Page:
Business & Economics Book Reviews (page 176)

BUSINESS & ECONOMICS
Released: Nov. 4, 1992

"Cavils apart: an informative behind-the-scenes briefing on what makes an inspirational leader and his competitive concern tick. (B&w photographs—16 pp.—not seen.)"
Journalist Garrett's fly-on-the-wall appreciation of what goes on at Rose's Dataflex company, which for all the deference paid her nominal coauthor's charismatic management style affords some insights into how a mid-sized firm can be run for fun as well as profit. Read full book review >
A DAY IN THE NIGHT OF AMERICA by Kevin Coyne
BUSINESS & ECONOMICS
Released: Nov. 1, 1992

"In the end, some jobs are just more worth reading about than others, regardless of when they're performed—which makes about half this book worth staying up for and the other half relief from insomnia."
Attention all 28 million Americans awake and working after midnight: This book's for you. Read full book review >

WARREN BUFFETT by Andrew Kilpatrick
BUSINESS & ECONOMICS
Released: Oct. 28, 1992

"So: a valentine to an allocator of capital who, by almost all accounts, is a credit to his demanding profession. (Photographs— not seen.)"
If diligence alone could yield a revealing portrait, Kilpatrick's biography of Warren Buffett—arguably the world's most astute, honest, and successful investor—would be a ten-strike. Read full book review >
BUSINESS & ECONOMICS
Released: Oct. 21, 1992

"Laurie's conclusions are debatable, but by giving a voice to the growing number of Yankee samurai, he has added valuable insight into American-Japanese relations."
A front-line view of the uneasy intertwining of Japanese and American cultures as experienced by ``Yankee samurai,'' or American employees of US-based subsidiaries of Japanese companies. Read full book review >
BUSINESS & ECONOMICS
Released: Oct. 2, 1992

"Serrin has made Homestead's tragedy our own. (B&w photos—16 pages—not seen.)"
A profoundly moving elegy on the death of a legendary Pennsylvania steel town—and, by extension, the end of a century of Smokestack America—from Serrin (Journalism/NYU), a former labor correspondent for The New York Times. Read full book review >

BUSINESS & ECONOMICS
Released: Oct. 1, 1992

"Speculative nonsense, albeit of the slick, state-of-the-art sort for which there is an indisputably durable demand."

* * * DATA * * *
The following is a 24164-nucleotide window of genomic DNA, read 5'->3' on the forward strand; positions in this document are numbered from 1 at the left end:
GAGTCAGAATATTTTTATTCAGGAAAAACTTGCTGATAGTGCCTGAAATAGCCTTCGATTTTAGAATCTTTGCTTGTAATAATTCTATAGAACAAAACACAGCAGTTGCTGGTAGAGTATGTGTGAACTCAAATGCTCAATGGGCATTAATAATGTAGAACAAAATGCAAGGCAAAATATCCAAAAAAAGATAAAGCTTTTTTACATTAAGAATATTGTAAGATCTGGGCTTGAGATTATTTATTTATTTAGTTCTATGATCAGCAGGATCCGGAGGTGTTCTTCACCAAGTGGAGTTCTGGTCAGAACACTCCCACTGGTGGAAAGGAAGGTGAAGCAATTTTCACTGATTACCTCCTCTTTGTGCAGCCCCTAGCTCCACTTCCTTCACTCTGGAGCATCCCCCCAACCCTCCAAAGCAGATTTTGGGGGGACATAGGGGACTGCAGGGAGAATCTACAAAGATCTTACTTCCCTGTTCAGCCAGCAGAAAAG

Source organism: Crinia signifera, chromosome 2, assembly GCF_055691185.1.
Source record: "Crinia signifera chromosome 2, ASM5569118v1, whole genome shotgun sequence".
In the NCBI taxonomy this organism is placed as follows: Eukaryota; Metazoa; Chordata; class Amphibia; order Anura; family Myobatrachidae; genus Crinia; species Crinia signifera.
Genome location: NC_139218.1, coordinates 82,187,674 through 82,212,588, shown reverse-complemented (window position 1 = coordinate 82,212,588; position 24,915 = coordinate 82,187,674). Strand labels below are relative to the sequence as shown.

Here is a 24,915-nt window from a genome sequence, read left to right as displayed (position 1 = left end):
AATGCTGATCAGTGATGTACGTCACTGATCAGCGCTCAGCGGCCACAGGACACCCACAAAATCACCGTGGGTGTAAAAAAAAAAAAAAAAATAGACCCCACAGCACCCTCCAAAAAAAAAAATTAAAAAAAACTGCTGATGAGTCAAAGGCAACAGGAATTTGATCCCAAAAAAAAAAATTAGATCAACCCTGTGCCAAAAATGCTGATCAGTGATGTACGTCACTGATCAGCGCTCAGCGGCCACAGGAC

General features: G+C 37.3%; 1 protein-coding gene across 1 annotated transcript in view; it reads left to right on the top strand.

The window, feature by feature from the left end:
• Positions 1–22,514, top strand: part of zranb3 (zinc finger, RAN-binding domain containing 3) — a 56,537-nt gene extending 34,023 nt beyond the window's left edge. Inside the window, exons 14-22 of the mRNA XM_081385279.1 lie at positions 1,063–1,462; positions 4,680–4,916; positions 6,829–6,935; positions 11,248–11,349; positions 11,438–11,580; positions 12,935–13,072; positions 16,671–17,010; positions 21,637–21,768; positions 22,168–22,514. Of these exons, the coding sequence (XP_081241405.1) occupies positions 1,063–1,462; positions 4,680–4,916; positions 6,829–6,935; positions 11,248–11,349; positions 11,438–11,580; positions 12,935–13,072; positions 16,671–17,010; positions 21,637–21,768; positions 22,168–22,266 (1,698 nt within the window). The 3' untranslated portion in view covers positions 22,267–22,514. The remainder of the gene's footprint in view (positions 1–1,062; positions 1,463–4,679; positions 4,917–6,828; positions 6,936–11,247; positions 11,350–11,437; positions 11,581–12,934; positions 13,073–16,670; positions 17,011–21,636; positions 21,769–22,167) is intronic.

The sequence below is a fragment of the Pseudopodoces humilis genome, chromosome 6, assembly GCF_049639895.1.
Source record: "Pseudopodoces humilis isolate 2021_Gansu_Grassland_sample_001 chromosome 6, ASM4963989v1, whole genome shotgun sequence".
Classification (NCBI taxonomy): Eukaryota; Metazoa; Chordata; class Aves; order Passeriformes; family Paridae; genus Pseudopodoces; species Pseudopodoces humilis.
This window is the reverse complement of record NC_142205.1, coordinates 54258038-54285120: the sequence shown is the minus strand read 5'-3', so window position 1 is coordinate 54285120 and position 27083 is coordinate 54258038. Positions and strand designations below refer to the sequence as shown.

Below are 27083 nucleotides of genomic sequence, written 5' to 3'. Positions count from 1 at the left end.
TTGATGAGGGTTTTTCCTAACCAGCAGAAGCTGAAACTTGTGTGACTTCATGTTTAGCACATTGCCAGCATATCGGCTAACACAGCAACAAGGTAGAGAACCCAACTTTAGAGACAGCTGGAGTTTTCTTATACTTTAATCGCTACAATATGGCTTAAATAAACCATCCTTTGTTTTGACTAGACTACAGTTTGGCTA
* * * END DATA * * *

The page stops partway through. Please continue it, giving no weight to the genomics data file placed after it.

An overstated case for the proposition that our socioeconomic future depends largely upon the emergence of amorphous entities that the authors dub ``virtual corporations.'' By the breathless account of Davidow (Marketing High Technology, 1986) and Malone (Going Public, 1991, etc.), a virtual corporation is a radically restructured, free-form enterprise equipped to deliver immediate consumer gratification in cost- effective fashion. Read full book review >
BUSINESS & ECONOMICS
Released: Oct. 1, 1992

"A surfeit of reinvented wheels and overbearing, jargon-marred preaching."
In the wake of accepting N.Y.C.'s Catholic Archdiocese as a PR client of Hill & Knowlton Inc. last year, Dilenschneider was obliged to step down as the firm's CEO. Read full book review >
BUSINESS & ECONOMICS
Released: Oct. 1, 1992

"Valuable for its shrewd analysis of the political background of health-care policy."
Historical and geographical perspective on our health-care crisis, by a former Maine legislator and governor's aide. Read full book review >
BUSINESS & ECONOMICS
Released: Oct. 1, 1992

"A balanced, interpretive progress report on a world-class business leader whose career story remains to be told in full."
A workmanlike appreciation of John Francis (``Neutron Jack'') Read full book review >
BIOGRAPHY & MEMOIR
Released: Oct. 1, 1992

"In any case, a moral call to arms, trumpeted with spirit."
A Catholic priest sets out to explain that the union of a free society and a free-market economy is not a shotgun wedding but a marriage made in heaven. Read full book review >
BUSINESS & ECONOMICS
Released: Oct. 1, 1992

"In the meantime, this savvy briefing could help venturesome apostles of free enterprise steer clear of the many pitfalls that await outlanders in what once was the USSR."
A breezy, street-wise guide to doing business in the erstwhile Soviet Union that does for the so-called Commonwealth of Independent States—the ``New Russia''—approximately what P.J. O'Rourke's Parliament of Whores did for the US government. Read full book review >
BUSINESS & ECONOMICS
Released: Sept. 25, 1992

"A worthwhile warning that attempts to hit too many targets, reducing its impact."
Disease-mongering—convincing the healthy that they are sick or the slightly ill that they are very sick—is big business, says Payer (How to Avoid a Hysterectomy, 1987). Read full book review >
Kirkus Interview
Nelson DeMille
author of RADIANT ANGEL
May 26, 2015

After a showdown with the notorious Yemeni terrorist known as The Panther, in Nelson DeMille’s latest suspense novel Radiant Angel, NYPD detective John Corey has left the Anti-Terrorist Task Force and returned home to New York City, taking a job with the Diplomatic Surveillance Group. Although Corey's new assignment with the DSG-surveilling Russian diplomats working at the U.N. Mission-is thought to be "a quiet end," he is more than happy to be out from under the thumb of the FBI and free from the bureaucracy of office life. But Corey realizes something the U.S. government doesn't: The all-too-real threat of a newly resurgent Russia. “Perfect summer beach reading, with or without margaritas, full of Glock-and-boat action,” our reviewer writes. View video >